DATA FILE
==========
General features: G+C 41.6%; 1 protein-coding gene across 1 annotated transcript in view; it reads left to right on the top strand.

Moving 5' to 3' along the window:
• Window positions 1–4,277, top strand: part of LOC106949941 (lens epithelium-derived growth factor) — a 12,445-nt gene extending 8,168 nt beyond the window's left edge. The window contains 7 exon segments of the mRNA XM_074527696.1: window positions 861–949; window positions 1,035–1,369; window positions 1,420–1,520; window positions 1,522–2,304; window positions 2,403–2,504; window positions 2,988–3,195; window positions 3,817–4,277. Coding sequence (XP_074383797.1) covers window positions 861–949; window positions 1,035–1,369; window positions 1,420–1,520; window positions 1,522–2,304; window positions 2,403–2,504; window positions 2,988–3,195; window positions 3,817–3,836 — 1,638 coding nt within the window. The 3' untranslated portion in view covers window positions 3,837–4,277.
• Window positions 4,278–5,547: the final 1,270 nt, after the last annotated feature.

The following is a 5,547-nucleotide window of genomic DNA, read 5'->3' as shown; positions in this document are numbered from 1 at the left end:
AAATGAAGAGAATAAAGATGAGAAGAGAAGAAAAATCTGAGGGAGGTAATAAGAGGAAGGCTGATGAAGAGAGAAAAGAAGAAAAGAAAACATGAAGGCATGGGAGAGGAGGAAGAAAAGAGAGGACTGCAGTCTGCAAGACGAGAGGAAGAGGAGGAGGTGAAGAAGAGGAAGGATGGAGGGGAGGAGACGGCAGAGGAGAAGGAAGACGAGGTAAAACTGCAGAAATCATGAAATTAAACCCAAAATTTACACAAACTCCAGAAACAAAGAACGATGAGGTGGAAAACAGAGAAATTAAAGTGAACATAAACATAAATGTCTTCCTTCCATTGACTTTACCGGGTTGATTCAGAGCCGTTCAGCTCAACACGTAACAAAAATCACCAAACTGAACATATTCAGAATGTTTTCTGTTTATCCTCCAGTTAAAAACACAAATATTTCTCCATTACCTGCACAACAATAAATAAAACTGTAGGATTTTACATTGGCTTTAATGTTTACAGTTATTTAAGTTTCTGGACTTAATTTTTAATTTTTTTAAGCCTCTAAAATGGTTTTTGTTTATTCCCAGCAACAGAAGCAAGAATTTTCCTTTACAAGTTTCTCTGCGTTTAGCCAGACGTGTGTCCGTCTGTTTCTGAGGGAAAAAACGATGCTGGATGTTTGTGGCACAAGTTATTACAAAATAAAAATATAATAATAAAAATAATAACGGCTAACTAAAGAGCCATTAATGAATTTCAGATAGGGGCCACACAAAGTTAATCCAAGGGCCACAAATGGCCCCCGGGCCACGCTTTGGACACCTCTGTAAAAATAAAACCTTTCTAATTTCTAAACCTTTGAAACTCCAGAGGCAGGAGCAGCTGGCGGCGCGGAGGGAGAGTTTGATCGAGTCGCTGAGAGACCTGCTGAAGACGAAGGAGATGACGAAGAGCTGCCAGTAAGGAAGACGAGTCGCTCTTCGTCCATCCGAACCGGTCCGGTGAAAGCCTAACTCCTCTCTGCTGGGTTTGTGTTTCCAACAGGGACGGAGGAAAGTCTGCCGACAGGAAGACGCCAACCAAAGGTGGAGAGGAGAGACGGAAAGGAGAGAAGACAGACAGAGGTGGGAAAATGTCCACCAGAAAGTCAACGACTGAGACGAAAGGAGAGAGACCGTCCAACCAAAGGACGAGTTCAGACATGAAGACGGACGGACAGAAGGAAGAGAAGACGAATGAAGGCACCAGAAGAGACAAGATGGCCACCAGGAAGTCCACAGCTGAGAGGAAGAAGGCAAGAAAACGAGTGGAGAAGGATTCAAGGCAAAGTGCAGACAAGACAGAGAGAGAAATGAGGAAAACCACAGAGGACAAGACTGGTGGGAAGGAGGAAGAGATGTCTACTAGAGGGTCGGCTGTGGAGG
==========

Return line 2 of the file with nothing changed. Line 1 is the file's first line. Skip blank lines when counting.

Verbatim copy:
Moving 5' to 3' along the window: